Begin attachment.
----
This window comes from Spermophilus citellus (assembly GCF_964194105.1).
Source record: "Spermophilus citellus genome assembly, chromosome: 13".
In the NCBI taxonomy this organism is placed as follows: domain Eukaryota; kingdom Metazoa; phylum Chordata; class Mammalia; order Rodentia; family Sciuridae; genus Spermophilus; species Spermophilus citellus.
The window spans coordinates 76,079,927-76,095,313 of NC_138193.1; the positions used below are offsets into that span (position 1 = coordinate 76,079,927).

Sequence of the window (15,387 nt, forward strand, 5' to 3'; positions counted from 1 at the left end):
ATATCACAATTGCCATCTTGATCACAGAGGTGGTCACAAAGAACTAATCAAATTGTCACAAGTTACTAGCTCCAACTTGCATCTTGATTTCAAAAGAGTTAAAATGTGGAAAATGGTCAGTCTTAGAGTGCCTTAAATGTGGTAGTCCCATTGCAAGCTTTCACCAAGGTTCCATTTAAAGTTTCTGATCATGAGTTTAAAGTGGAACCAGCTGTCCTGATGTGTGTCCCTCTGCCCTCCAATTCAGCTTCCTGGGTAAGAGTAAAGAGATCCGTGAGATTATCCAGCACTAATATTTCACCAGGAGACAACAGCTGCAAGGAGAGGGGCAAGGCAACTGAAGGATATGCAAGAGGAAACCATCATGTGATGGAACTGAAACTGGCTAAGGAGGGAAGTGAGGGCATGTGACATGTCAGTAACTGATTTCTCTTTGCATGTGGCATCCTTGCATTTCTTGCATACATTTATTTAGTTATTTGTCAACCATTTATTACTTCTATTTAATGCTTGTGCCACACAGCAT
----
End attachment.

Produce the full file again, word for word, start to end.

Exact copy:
This window comes from Spermophilus citellus (assembly GCF_964194105.1).
Source record: "Spermophilus citellus genome assembly, chromosome: 13".
In the NCBI taxonomy this organism is placed as follows: domain Eukaryota; kingdom Metazoa; phylum Chordata; class Mammalia; order Rodentia; family Sciuridae; genus Spermophilus; species Spermophilus citellus.
The window spans coordinates 76,079,927-76,095,313 of NC_138193.1; the positions used below are offsets into that span (position 1 = coordinate 76,079,927).

Sequence of the window (15,387 nt, forward strand, 5' to 3'; positions counted from 1 at the left end):
ATATCACAATTGCCATCTTGATCACAGAGGTGGTCACAAAGAACTAATCAAATTGTCACAAGTTACTAGCTCCAACTTGCATCTTGATTTCAAAAGAGTTAAAATGTGGAAAATGGTCAGTCTTAGAGTGCCTTAAATGTGGTAGTCCCATTGCAAGCTTTCACCAAGGTTCCATTTAAAGTTTCTGATCATGAGTTTAAAGTGGAACCAGCTGTCCTGATGTGTGTCCCTCTGCCCTCCAATTCAGCTTCCTGGGTAAGAGTAAAGAGATCCGTGAGATTATCCAGCACTAATATTTCACCAGGAGACAACAGCTGCAAGGAGAGGGGCAAGGCAACTGAAGGATATGCAAGAGGAAACCATCATGTGATGGAACTGAAACTGGCTAAGGAGGGAAGTGAGGGCATGTGACATGTCAGTAACTGATTTCTCTTTGCATGTGGCATCCTTGCATTTCTTGCATACATTTATTTAGTTATTTGTCAACCATTTATTACTTCTATTTAATGCTTGTGCCACACAGCAT